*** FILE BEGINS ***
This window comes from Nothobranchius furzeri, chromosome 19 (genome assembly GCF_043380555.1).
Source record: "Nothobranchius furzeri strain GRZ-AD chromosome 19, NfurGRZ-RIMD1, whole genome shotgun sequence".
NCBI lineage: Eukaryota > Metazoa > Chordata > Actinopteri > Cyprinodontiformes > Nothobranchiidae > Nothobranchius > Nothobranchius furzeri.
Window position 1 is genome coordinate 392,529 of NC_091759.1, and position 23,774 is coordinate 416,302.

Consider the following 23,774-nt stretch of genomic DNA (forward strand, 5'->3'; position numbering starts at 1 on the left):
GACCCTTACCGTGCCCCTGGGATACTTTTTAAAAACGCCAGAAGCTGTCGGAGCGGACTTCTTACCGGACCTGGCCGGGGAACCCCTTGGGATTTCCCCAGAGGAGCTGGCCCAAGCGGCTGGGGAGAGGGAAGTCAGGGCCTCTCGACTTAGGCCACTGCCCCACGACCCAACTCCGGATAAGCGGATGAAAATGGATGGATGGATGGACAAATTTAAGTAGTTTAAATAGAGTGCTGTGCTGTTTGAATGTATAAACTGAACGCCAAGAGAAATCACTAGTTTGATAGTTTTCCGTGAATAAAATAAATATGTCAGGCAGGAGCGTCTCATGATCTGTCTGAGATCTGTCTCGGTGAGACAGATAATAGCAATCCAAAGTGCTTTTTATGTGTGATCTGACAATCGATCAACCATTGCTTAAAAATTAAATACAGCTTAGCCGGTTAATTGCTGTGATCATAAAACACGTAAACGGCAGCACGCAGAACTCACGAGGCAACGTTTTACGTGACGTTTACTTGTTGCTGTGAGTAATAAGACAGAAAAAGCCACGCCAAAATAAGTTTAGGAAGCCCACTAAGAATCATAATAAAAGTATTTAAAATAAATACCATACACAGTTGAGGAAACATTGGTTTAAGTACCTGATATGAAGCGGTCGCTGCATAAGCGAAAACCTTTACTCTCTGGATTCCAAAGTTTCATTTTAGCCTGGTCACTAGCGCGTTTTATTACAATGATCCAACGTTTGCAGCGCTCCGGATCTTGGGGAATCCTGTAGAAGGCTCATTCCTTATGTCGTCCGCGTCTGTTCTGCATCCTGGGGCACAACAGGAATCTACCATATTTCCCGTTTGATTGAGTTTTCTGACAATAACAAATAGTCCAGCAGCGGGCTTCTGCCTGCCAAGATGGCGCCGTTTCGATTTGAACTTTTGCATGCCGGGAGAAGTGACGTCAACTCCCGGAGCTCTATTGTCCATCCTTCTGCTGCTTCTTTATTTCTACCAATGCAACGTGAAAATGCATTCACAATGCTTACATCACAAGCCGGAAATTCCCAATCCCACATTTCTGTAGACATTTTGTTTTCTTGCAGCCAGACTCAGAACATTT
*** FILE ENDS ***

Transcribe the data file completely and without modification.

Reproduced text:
This window comes from Nothobranchius furzeri, chromosome 19 (genome assembly GCF_043380555.1).
Source record: "Nothobranchius furzeri strain GRZ-AD chromosome 19, NfurGRZ-RIMD1, whole genome shotgun sequence".
NCBI lineage: Eukaryota > Metazoa > Chordata > Actinopteri > Cyprinodontiformes > Nothobranchiidae > Nothobranchius > Nothobranchius furzeri.
Window position 1 is genome coordinate 392,529 of NC_091759.1, and position 23,774 is coordinate 416,302.

Consider the following 23,774-nt stretch of genomic DNA (forward strand, 5'->3'; position numbering starts at 1 on the left):
GACCCTTACCGTGCCCCTGGGATACTTTTTAAAAACGCCAGAAGCTGTCGGAGCGGACTTCTTACCGGACCTGGCCGGGGAACCCCTTGGGATTTCCCCAGAGGAGCTGGCCCAAGCGGCTGGGGAGAGGGAAGTCAGGGCCTCTCGACTTAGGCCACTGCCCCACGACCCAACTCCGGATAAGCGGATGAAAATGGATGGATGGATGGACAAATTTAAGTAGTTTAAATAGAGTGCTGTGCTGTTTGAATGTATAAACTGAACGCCAAGAGAAATCACTAGTTTGATAGTTTTCCGTGAATAAAATAAATATGTCAGGCAGGAGCGTCTCATGATCTGTCTGAGATCTGTCTCGGTGAGACAGATAATAGCAATCCAAAGTGCTTTTTATGTGTGATCTGACAATCGATCAACCATTGCTTAAAAATTAAATACAGCTTAGCCGGTTAATTGCTGTGATCATAAAACACGTAAACGGCAGCACGCAGAACTCACGAGGCAACGTTTTACGTGACGTTTACTTGTTGCTGTGAGTAATAAGACAGAAAAAGCCACGCCAAAATAAGTTTAGGAAGCCCACTAAGAATCATAATAAAAGTATTTAAAATAAATACCATACACAGTTGAGGAAACATTGGTTTAAGTACCTGATATGAAGCGGTCGCTGCATAAGCGAAAACCTTTACTCTCTGGATTCCAAAGTTTCATTTTAGCCTGGTCACTAGCGCGTTTTATTACAATGATCCAACGTTTGCAGCGCTCCGGATCTTGGGGAATCCTGTAGAAGGCTCATTCCTTATGTCGTCCGCGTCTGTTCTGCATCCTGGGGCACAACAGGAATCTACCATATTTCCCGTTTGATTGAGTTTTCTGACAATAACAAATAGTCCAGCAGCGGGCTTCTGCCTGCCAAGATGGCGCCGTTTCGATTTGAACTTTTGCATGCCGGGAGAAGTGACGTCAACTCCCGGAGCTCTATTGTCCATCCTTCTGCTGCTTCTTTATTTCTACCAATGCAACGTGAAAATGCATTCACAATGCTTACATCACAAGCCGGAAATTCCCAATCCCACATTTCTGTAGACATTTTGTTTTCTTGCAGCCAGACTCAGAACATTT